• Colleen Sheehan

Three Formatting Hacks To Save You Money (And Make Your Editor Happy)

There are two things you and editors have in common:

  1. You're both used to looking at a ton of words for hours at a time. 🤓

  2. You're both cross-eyed by the end of the night. 😴

You can't help that. Novels are as novels do, which is to use tens of thousands of words. And believe it or not, it's not the number of words that are the problem.

It's your formatting.

There are a ton of formatting details that I could teach you, but frankly, that's not your responsibility as an author. Instead, I isolated the three most important formatting tricks to give your Word document the upper hand and change your life and make your editor's job easier.

(Making your editor's job easier is good for you. It helps them catch more important mistakes, which makes them happier to accept work from you. It also means fewer editing and proofing passes. And fewer editing/proofing passes means less money spent. And less money spent on editing means more room in your budget for kick-ass book interior design so you can sell more books later. 🤑 )


Hack 1: Use the Header 1 Option in Styles

Easy, right? In Word, drop your cursor onto your chapter headers or select the entire chapter header, open your styles panel, and select 'Header 1'.

It gets bigger. It turns blue! Now we can clearly see when each chapter starts.

The first level of organization: complete!

Hack 2: Separate Scene Breaks With Asterisks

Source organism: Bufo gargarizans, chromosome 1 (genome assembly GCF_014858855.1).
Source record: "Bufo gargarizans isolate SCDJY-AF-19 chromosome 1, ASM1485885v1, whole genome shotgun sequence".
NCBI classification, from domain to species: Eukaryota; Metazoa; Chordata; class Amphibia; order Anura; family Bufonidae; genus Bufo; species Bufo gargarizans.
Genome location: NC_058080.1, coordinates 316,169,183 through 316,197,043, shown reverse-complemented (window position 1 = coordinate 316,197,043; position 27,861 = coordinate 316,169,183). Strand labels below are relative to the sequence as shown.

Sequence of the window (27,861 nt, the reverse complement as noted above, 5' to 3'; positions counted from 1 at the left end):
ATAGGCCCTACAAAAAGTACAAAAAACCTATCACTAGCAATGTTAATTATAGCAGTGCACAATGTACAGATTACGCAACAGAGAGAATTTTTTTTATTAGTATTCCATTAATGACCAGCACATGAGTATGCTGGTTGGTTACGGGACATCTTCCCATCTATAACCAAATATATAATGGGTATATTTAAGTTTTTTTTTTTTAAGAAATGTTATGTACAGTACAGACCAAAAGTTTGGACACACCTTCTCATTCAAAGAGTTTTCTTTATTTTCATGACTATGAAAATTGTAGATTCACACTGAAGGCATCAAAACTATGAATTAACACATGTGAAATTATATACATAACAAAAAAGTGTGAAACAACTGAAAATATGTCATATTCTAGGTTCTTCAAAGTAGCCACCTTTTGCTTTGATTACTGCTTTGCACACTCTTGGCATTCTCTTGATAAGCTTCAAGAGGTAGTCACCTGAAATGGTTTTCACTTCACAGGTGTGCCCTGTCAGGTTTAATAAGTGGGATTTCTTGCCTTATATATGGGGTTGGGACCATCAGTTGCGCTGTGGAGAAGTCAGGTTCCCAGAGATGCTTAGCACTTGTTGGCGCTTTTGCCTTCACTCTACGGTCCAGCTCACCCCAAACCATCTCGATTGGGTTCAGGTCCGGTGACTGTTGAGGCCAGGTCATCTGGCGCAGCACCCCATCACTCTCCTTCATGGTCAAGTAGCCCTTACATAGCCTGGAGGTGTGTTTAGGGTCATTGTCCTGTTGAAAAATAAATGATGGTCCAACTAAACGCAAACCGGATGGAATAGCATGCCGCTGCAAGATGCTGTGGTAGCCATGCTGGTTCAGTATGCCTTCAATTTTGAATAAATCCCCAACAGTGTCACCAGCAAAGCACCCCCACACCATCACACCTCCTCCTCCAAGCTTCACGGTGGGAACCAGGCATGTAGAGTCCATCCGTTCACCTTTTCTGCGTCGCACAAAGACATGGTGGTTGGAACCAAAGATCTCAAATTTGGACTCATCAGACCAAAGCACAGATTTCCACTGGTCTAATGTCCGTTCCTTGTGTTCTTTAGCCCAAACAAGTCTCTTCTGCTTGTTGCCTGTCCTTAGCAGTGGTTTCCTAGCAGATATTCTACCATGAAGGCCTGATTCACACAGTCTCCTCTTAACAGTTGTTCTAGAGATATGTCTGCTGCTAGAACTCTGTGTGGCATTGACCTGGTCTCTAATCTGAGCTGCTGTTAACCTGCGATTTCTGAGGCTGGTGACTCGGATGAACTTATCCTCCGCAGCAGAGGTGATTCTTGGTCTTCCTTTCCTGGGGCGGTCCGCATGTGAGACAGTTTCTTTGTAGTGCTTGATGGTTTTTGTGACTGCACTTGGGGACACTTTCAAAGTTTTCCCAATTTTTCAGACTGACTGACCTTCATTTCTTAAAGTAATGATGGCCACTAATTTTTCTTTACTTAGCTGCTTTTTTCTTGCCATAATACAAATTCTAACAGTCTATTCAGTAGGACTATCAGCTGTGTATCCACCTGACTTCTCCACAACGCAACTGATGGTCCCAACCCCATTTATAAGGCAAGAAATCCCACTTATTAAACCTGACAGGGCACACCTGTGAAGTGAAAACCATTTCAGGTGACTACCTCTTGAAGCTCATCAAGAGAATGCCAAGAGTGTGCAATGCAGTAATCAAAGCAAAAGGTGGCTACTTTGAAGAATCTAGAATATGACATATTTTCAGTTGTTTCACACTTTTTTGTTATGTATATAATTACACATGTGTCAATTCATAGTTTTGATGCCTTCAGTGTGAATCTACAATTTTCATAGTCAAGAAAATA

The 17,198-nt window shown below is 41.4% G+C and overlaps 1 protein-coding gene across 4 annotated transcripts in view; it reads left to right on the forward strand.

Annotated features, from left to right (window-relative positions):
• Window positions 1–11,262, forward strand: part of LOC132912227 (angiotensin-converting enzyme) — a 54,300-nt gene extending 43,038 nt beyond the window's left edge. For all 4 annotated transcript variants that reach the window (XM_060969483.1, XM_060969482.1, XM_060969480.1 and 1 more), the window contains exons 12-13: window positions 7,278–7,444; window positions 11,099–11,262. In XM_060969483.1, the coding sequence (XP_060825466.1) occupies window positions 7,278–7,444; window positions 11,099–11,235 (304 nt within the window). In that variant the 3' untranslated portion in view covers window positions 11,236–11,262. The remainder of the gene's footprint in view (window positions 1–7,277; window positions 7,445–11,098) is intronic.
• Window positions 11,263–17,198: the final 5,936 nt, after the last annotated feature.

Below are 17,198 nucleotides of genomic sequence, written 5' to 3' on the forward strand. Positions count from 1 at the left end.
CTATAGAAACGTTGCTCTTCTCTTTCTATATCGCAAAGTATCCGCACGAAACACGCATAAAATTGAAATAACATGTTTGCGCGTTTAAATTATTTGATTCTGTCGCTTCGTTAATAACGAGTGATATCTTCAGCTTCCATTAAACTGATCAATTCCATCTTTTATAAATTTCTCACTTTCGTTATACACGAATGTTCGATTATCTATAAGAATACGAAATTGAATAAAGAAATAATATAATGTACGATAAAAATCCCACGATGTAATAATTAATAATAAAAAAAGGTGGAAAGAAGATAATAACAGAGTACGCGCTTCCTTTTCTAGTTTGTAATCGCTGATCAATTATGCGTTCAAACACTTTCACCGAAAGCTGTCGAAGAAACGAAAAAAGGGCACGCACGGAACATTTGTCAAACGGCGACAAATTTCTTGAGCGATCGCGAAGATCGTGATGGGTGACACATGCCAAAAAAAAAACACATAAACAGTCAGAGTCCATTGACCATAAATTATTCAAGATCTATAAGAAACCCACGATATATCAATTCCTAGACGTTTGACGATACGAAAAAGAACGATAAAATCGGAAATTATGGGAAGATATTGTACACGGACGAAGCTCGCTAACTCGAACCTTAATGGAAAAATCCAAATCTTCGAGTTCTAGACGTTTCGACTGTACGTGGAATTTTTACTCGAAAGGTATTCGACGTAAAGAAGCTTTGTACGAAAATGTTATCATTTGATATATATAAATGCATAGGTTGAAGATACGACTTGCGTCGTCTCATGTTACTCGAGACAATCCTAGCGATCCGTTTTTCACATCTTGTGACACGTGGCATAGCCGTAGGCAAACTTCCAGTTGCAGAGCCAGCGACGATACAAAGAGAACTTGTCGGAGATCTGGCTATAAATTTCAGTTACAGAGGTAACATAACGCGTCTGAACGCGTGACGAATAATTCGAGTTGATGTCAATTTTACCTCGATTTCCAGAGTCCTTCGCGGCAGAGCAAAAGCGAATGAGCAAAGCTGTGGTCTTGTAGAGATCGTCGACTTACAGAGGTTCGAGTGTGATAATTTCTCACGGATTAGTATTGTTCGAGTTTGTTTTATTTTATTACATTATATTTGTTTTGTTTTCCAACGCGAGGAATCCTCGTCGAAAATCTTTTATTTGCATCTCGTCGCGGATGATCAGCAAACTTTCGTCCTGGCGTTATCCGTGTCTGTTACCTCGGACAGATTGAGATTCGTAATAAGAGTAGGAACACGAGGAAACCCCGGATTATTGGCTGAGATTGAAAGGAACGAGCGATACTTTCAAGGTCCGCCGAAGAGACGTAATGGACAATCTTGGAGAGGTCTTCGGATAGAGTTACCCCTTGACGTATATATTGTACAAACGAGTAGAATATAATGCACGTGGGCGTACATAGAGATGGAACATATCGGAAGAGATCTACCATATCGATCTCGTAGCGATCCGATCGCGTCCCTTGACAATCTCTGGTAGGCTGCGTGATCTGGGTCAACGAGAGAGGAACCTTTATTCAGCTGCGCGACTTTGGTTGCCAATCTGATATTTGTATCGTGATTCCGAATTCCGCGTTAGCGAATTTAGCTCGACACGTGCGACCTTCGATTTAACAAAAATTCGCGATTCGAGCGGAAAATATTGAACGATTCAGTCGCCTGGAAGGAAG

You may be doing this already, but you'd be surprised how many people don't!

Have you switched POV? Use a series of three asterisks ( *** ) to separate them.

Started a new scene? Do the same.

Sometimes I get the question: "I have two kinds of scene breaks. Big breaks and... not so big breaks. Sometimes a little bit of time passes so I want a slight break, but not a full ***, y'know?"

I do know. 🤓 This isn't as rare as you're afraid it is! Let's make your life easier, though, and instead of using multiple carriage returns and hoping they don't get lost, let your editor and I know there's a purposeful slight break with a single asterisk. ( * ) When I'm designing, I'll make sure to maintain that break, even if we just use empty space above it.

Easy peasy.


Do you know what I have to do when you use all caps to signify shouting?

I have to make the all caps into small caps. That's a lot of manual work, reverting all caps and then applying a small caps style. Some editors change it for you, and that's more work for them, too.

Instead, use italics if someone's being especially loud, or bold to let us know this sentence needs emphasis! That erases half the work for me and keeps reading smooth as slightly melted butter spread over toasted bread.


Have you already integrated any of these into your post-writing edit? Let me know in the comments 👇🏻

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